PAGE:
It may be tempting to lower prices in a slow market, but a look at the numbers shows the short-sightedness of that approach. Working your way from Table 1 to Table 3, observe what happens to net profit when you reduce markup without cutting costs (COGS — or cost of goods sold — and overhead): Eventually, you end up paying to do the work.
It may be tempting to lower prices in a slow market, but a look at the numbers shows the short-sightedness of that approach. Working your way from Table 1 to Table 3, observe what happens to net profit when you reduce markup without cutting costs (COGS — or cost of goods sold — and overhead): Eventually, you end up paying to do the work.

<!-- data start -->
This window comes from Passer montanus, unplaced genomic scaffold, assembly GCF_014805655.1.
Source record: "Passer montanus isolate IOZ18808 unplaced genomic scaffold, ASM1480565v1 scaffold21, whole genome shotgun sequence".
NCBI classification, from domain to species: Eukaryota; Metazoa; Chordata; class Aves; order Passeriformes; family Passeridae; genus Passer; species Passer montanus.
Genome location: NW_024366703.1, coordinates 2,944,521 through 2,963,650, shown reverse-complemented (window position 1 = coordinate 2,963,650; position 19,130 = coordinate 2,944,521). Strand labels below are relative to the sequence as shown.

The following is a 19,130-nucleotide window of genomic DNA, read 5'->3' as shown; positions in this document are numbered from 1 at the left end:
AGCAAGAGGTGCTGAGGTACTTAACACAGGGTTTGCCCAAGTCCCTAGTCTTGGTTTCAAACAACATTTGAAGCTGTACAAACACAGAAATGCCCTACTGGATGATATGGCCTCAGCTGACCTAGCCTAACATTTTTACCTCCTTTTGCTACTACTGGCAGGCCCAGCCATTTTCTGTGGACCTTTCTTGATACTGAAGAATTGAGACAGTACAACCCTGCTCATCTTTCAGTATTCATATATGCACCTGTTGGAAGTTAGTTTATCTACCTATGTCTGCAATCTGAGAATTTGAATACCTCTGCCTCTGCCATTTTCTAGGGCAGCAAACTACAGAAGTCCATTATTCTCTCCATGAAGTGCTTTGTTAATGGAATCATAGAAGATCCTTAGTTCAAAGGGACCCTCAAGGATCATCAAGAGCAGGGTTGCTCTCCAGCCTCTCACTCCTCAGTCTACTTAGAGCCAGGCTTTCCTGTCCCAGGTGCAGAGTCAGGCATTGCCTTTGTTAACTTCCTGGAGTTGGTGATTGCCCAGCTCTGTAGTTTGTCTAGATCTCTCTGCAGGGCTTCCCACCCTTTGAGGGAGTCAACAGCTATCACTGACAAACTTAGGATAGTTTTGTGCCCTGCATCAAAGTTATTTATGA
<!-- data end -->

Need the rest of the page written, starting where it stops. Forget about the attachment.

Has it ever occurred to you that dropping your prices to stay in business could put you out of business? Many contractors tell me they’ve had to drop their prices to remain competitive in today’s market. They just know they’re losing jobs because the “other guy” is cheaper.

And yet there always has been and always will be someone out there who’s cheaper — in good times and bad. Think back to the good old days, when the leads were flowing in and there were lots of jobs. Because there were so many customers, you probably weren’t as aware of — or concerned about — the ones you were losing due to your prices. But that...

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